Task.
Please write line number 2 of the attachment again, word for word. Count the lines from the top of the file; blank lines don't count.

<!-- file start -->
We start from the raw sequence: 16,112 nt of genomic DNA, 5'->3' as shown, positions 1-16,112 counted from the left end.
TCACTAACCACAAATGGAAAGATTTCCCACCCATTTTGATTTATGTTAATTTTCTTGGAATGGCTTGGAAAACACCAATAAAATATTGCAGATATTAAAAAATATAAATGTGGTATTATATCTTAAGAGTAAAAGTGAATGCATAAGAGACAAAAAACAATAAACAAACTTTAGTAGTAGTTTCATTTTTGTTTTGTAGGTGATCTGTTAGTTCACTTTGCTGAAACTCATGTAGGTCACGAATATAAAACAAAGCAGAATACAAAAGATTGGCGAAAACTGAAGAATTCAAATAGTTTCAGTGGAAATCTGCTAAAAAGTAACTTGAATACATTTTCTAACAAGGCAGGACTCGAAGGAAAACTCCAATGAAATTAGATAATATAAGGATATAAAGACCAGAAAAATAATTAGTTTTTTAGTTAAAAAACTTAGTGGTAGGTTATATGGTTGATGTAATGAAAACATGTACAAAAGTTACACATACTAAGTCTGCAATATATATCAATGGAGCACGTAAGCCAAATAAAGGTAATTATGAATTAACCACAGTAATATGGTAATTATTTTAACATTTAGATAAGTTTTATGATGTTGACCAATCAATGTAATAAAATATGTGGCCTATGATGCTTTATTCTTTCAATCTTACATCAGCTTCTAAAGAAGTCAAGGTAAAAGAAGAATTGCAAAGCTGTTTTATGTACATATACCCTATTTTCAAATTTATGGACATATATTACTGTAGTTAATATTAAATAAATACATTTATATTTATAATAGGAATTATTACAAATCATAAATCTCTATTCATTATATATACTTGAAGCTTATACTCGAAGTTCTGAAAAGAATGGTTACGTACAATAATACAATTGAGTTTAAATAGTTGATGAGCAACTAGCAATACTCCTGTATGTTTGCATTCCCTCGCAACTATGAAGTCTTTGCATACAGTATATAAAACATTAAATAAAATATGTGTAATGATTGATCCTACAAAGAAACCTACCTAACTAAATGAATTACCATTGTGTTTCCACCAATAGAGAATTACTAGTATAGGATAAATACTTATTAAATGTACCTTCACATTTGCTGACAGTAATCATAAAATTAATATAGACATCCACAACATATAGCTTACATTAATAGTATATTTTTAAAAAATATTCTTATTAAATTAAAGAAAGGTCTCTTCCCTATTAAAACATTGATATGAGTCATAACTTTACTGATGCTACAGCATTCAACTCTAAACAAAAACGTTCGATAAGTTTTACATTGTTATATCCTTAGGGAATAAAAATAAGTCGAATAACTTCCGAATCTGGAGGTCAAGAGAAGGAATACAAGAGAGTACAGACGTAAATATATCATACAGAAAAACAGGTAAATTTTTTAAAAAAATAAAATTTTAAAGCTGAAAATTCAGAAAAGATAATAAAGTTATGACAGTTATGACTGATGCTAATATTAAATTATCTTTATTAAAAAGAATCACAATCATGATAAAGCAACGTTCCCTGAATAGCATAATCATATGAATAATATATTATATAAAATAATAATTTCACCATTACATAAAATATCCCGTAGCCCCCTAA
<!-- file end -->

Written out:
TCACTAACCACAAATGGAAAGATTTCCCACCCATTTTGATTTATGTTAATTTTCTTGGAATGGCTTGGAAAACACCAATAAAATATTGCAGATATTAAAAAATATAAATGTGGTATTATATCTTAAGAGTAAAAGTGAATGCATAAGAGACAAAAAACAATAAACAAACTTTAGTAGTAGTTTCATTTTTGTTTTGTAGGTGATCTGTTAGTTCACTTTGCTGAAACTCATGTAGGTCACGAATATAAAACAAAGCAGAATACAAAAGATTGGCGAAAACTGAAGAATTCAAATAGTTTCAGTGGAAATCTGCTAAAAAGTAACTTGAATACATTTTCTAACAAGGCAGGACTCGAAGGAAAACTCCAATGAAATTAGATAATATAAGGATATAAAGACCAGAAAAATAATTAGTTTTTTAGTTAAAAAACTTAGTGGTAGGTTATATGGTTGATGTAATGAAAACATGTACAAAAGTTACACATACTAAGTCTGCAATATATATCAATGGAGCACGTAAGCCAAATAAAGGTAATTATGAATTAACCACAGTAATATGGTAATTATTTTAACATTTAGATAAGTTTTATGATGTTGACCAATCAATGTAATAAAATATGTGGCCTATGATGCTTTATTCTTTCAATCTTACATCAGCTTCTAAAGAAGTCAAGGTAAAAGAAGAATTGCAAAGCTGTTTTATGTACATATACCCTATTTTCAAATTTATGGACATATATTACTGTAGTTAATATTAAATAAATACATTTATATTTATAATAGGAATTATTACAAATCATAAATCTCTATTCATTATATATACTTGAAGCTTATACTCGAAGTTCTGAAAAGAATGGTTACGTACAATAATACAATTGAGTTTAAATAGTTGATGAGCAACTAGCAATACTCCTGTATGTTTGCATTCCCTCGCAACTATGAAGTCTTTGCATACAGTATATAAAACATTAAATAAAATATGTGTAATGATTGATCCTACAAAGAAACCTACCTAACTAAATGAATTACCATTGTGTTTCCACCAATAGAGAATTACTAGTATAGGATAAATACTTATTAAATGTACCTTCACATTTGCTGACAGTAATCATAAAATTAATATAGACATCCACAACATATAGCTTACATTAATAGTATATTTTTAAAAAATATTCTTATTAAATTAAAGAAAGGTCTCTTCCCTATTAAAACATTGATATGAGTCATAACTTTACTGATGCTACAGCATTCAACTCTAAACAAAAACGTTCGATAAGTTTTACATTGTTATATCCTTAGGGAATAAAAATAAGTCGAATAACTTCCGAATCTGGAGGTCAAGAGAAGGAATACAAGAGAGTACAGACGTAAATATATCATACAGAAAAACAGGTAAATTTTTTAAAAAAATAAAATTTTAAAGCTGAAAATTCAGAAAAGATAATAAAGTTATGACAGTTATGACTGATGCTAATATTAAATTATCTTTATTAAAAAGAATCACAATCATGATAAAGCAACGTTCCCTGAATAGCATAATCATATGAATAATATATTATATAAAATAATAATTTCACCATTACATAAAATATCCCGTAGCCCCCTAA